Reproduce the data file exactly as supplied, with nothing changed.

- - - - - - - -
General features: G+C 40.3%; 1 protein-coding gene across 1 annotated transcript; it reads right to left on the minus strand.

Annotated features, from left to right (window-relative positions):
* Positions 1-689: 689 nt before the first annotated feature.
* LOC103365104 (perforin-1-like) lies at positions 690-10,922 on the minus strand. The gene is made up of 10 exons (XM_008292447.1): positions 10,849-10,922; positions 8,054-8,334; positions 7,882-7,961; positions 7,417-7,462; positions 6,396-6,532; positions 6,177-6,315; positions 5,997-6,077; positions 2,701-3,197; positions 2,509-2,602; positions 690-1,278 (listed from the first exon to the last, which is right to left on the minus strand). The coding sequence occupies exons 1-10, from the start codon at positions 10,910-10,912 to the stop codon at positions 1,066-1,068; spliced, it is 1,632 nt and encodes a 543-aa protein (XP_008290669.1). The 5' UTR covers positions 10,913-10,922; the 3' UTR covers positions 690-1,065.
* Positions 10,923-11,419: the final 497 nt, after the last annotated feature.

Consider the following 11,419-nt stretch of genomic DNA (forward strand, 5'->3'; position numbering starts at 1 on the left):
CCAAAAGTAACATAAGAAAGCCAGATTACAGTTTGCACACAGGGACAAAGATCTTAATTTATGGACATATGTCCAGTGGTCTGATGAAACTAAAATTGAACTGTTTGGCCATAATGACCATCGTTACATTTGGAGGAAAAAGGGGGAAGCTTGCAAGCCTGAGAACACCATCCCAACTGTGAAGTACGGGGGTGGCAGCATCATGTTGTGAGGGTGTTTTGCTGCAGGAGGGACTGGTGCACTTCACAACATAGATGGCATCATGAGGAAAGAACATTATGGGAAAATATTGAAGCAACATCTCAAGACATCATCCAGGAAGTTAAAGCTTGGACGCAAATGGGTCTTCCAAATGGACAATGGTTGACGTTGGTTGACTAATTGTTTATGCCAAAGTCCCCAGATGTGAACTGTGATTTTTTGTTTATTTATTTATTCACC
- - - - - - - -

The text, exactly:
General features: G+C 40.3%; 1 protein-coding gene across 1 annotated transcript; it reads right to left on the minus strand.

Annotated features, from left to right (window-relative positions):
* Positions 1-689: 689 nt before the first annotated feature.
* LOC103365104 (perforin-1-like) lies at positions 690-10,922 on the minus strand. The gene is made up of 10 exons (XM_008292447.1): positions 10,849-10,922; positions 8,054-8,334; positions 7,882-7,961; positions 7,417-7,462; positions 6,396-6,532; positions 6,177-6,315; positions 5,997-6,077; positions 2,701-3,197; positions 2,509-2,602; positions 690-1,278 (listed from the first exon to the last, which is right to left on the minus strand). The coding sequence occupies exons 1-10, from the start codon at positions 10,910-10,912 to the stop codon at positions 1,066-1,068; spliced, it is 1,632 nt and encodes a 543-aa protein (XP_008290669.1). The 5' UTR covers positions 10,913-10,922; the 3' UTR covers positions 690-1,065.
* Positions 10,923-11,419: the final 497 nt, after the last annotated feature.

Consider the following 11,419-nt stretch of genomic DNA (forward strand, 5'->3'; position numbering starts at 1 on the left):
CCAAAAGTAACATAAGAAAGCCAGATTACAGTTTGCACACAGGGACAAAGATCTTAATTTATGGACATATGTCCAGTGGTCTGATGAAACTAAAATTGAACTGTTTGGCCATAATGACCATCGTTACATTTGGAGGAAAAAGGGGGAAGCTTGCAAGCCTGAGAACACCATCCCAACTGTGAAGTACGGGGGTGGCAGCATCATGTTGTGAGGGTGTTTTGCTGCAGGAGGGACTGGTGCACTTCACAACATAGATGGCATCATGAGGAAAGAACATTATGGGAAAATATTGAAGCAACATCTCAAGACATCATCCAGGAAGTTAAAGCTTGGACGCAAATGGGTCTTCCAAATGGACAATGGTTGACGTTGGTTGACTAATTGTTTATGCCAAAGTCCCCAGATGTGAACTGTGATTTTTTGTTTATTTATTTATTCACC